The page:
“This is why Curitiba,” he notes, “is different. It involved the renovation and evolution of the existing system.”
The BRT has caused an estimated reduction of about 27 million car trips annually, using about 30% less fuel per capita in the city, and has significantly better air quality compared to other similar sized Brazilian cities. It also has the highest rate of garbage recycling separation in the world, at nearly 70% according to Lerner. Given such efficiencies, Curitiba’s annual growth has been above 7% over the last three decades, while per capita income is 30% higher than the national average. Ironically, Curitiba is now the second largest producer of cars in Brazil, and has a lively services and high-tech sector.
Curitiba has been able to make dramatic inroads into the perennial and similar challenges facing Brazil’s cities of transport, governance, infrastructure and security. Yet remarkably few Brazilian cities have sought to emulate the success. The reason why, says Lerner, is very simply “politics”. The problem, he reflects, is “that decisions today are closely tied to having consensus, but democracy is not consensus, rather conflict wisely managed.” Rather than attempting a perfect solution, which will take time, if forever to be implemented, there is need for pragmatism. “Improvement needs a start,” he observes. “You need to have a demonstration effect sometimes to get things moving.”
There are hundreds of pins on the world map at IPPUC indicating all the foreign missions that have visited to gain insight into planning and the BRT. This includes not fewer than ten from South Africa, and from Tanzania, Ghana, Nigeria and Zimbabwe among others. A key reason for Curitiba’s comparative success is in consistency of planning and implementation.
Daniele Moraes is an architect at IPPUC. She reminds us that the 1965 masterplan was not the first one in Curitiba’s history. The first city plan was back in 1853, which was followed 90 years later by the Agache Plan, which laid out a high density city centre with suburbs radiating outwards – the design trend of the time — for the population of 180,000. The winning bid for the 1965 plan, when the city housed 500,000 inhabitants, built on the Agache scheme, but focused on a combination of land use, roads and public transport to deliver a better environment, and social and economic development. Since then there have been two further revisions, in 2004 and 2014.
It has not just been about plans, but continuity also in people. She points out that “Curitiba has enjoyed six mayoral terms – 24 years – of mayors from IPPUC. Jaime Lerner, who served for three terms, Rafael Greca, who still works at IPPUC, and Cassio Taniguchi, who served two terms. They were all also from the same political group which ran the municipality for 40 years.” She adds, “Jaime Lerner was a shrewd politician and diplomat. He taught children about recycling, for example, and in so doing created a whole generation concerned about urban planning and the environment. He created a lot of support for change.”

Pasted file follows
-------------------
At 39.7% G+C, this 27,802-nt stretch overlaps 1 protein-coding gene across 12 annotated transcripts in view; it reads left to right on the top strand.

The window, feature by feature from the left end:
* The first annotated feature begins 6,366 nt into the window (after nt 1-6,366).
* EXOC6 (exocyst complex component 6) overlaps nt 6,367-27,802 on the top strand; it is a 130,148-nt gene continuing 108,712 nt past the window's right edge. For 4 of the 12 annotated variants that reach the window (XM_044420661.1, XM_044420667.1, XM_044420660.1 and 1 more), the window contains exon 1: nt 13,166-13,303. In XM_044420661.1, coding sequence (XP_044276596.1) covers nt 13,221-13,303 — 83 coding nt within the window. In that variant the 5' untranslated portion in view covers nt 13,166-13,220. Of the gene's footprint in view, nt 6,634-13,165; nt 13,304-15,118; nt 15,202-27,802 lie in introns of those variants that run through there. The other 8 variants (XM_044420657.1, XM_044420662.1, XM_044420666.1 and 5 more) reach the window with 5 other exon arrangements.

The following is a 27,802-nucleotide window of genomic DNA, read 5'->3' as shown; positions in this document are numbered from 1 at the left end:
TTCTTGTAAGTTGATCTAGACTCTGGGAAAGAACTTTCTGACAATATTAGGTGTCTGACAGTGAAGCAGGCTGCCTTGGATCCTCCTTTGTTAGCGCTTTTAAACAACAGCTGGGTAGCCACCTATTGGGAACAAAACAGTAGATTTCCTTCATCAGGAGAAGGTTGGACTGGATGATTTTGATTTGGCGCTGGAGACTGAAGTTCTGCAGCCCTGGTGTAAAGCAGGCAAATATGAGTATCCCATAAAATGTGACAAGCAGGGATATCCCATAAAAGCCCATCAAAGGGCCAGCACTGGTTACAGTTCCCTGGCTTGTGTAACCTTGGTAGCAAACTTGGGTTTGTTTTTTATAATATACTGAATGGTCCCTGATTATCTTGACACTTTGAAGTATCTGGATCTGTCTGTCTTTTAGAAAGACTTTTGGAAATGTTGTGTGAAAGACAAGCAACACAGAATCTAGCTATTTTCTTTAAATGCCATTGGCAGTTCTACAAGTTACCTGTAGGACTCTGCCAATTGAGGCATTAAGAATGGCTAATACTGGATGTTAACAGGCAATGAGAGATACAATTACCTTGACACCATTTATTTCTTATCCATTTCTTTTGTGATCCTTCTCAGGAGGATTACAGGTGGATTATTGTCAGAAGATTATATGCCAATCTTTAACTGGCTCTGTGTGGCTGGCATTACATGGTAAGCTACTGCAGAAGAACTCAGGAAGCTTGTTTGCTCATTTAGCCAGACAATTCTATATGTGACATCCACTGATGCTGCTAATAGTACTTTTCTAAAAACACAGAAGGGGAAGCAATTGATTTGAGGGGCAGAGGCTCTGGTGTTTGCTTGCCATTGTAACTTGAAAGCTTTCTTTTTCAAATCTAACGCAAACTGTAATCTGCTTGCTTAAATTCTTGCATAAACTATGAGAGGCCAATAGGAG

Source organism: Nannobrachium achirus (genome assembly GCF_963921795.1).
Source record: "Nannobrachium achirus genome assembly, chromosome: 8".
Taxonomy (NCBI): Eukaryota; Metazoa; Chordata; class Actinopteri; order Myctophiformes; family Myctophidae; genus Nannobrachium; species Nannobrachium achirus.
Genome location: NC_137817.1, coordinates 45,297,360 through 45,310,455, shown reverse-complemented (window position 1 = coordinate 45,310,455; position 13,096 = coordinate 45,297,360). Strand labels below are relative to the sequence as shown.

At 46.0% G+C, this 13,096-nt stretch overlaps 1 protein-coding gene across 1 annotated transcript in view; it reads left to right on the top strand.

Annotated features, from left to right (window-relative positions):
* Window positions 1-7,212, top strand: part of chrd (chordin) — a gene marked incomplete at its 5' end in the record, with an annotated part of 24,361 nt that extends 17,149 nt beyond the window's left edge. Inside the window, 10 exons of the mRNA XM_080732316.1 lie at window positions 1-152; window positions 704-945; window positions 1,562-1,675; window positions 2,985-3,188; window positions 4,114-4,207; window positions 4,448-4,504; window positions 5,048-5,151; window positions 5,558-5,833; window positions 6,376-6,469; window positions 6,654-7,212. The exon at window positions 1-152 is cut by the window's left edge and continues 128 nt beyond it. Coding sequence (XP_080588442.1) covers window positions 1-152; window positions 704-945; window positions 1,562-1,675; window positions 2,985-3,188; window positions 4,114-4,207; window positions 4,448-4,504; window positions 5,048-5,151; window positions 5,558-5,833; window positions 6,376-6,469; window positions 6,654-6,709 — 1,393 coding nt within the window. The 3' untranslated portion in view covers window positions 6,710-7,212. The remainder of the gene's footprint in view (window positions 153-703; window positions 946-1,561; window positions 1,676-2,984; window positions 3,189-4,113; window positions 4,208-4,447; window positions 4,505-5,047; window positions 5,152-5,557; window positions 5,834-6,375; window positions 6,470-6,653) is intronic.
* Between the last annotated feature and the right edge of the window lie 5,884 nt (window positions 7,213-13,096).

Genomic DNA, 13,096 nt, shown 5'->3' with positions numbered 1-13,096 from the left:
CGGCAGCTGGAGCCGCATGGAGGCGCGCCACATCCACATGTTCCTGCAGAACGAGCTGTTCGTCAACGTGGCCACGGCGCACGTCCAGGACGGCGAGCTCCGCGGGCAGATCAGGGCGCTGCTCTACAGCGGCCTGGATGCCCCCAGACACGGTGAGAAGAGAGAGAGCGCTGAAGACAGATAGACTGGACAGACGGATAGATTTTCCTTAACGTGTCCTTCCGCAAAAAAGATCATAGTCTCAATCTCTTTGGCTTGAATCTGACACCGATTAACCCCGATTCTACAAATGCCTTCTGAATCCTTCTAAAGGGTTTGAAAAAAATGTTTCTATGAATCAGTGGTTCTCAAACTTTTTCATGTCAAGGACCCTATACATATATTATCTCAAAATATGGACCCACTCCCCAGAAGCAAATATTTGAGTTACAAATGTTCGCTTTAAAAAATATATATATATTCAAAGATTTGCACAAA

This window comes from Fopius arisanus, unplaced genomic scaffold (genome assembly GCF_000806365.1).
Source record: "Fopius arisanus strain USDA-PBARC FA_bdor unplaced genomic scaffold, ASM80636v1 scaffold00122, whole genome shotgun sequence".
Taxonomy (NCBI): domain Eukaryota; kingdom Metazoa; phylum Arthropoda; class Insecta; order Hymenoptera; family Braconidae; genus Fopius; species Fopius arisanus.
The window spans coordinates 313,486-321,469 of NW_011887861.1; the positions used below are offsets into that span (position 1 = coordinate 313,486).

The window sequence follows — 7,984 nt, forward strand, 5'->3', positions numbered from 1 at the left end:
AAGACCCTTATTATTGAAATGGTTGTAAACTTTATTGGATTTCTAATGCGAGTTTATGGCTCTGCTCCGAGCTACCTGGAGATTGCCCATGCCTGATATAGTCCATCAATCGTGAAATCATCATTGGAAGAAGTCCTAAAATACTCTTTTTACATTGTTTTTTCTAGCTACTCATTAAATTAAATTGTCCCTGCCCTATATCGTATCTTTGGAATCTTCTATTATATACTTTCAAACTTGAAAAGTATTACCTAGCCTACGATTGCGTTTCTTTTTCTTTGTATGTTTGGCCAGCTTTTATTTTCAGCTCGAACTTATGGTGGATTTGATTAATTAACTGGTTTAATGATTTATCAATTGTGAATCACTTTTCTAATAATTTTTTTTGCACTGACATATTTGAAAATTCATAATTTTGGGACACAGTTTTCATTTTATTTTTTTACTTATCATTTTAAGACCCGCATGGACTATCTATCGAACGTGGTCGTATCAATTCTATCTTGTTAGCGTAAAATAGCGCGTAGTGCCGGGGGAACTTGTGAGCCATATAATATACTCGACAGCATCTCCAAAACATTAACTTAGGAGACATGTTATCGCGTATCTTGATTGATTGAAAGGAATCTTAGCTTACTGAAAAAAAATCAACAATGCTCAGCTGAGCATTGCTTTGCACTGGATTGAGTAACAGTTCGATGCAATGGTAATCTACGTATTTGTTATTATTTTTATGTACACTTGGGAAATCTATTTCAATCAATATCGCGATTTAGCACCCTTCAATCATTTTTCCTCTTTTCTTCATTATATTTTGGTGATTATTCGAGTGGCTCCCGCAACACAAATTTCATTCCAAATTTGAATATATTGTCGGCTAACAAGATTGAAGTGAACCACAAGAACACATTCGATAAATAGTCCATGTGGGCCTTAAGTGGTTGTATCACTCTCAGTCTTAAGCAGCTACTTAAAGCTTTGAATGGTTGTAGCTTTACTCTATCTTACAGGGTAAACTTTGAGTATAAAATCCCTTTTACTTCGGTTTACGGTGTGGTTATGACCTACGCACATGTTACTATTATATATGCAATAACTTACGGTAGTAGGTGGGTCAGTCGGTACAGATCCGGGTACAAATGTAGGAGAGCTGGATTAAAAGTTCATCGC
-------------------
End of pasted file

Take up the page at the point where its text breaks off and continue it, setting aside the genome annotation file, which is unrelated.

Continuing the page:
And critical mass is important too. A municipal-funded institution, IPPUC has a staff of 160, of which half are architects and engineers. Of course there are challenges. Noted local economist Carlos Eduardo Guimaraes of FESP, a private university with a focus on commerce, observes that there is a difference between the IPPUC team and the “professors now in City Hall who are very theoretical about things, but they don’t know how to make them happen.” And there are always funding shortages, reminds his colleague Luis Fernando Ferreira da Costa, “since Brazil remains a very centralised country. Taxes go from the cities to the states to the Federal centre, but the amount that comes back depends partly on politics. It also reflects the size of the Federal government: everyone in Brazil wants to work for the government. We need greater decentralised autonomy, like the United States, so that the states can raise and spend their own taxes.”
Photo: Jaime Lerner with the authors.
We met Lerner, 77, at his office in Curitiba. It has been converted from his 40-year family home, which he had designed and built. Ever the architect, he quickly had a piece of paper and pen out drawing maps and diagrams as the conversation progressed. “Solving problems,” he paused, “is not related to scale, or the size of the city, or financial resources. The challenge is in organisation, and in creating shared responsibility between citizens and government, and the public and private sectors. Otherwise you won’t get the outcome you need.”
Judging from Jaime Lerner’s example, perhaps there is one more element that you need to make integration and innovation a reality: passion. DM
Main photo of Curitiba by Francesco Anzola via Flickr.
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Tom Moyane and his cronies bequeathed South Africa with a R48-billion tax shortfall, as of February 2018. It's the only thing that grew under Moyane's tenure... the year before, the hole had been R30.7-billion. And to fund those shortfalls, you know who has to cough up? You - the South African taxpayer.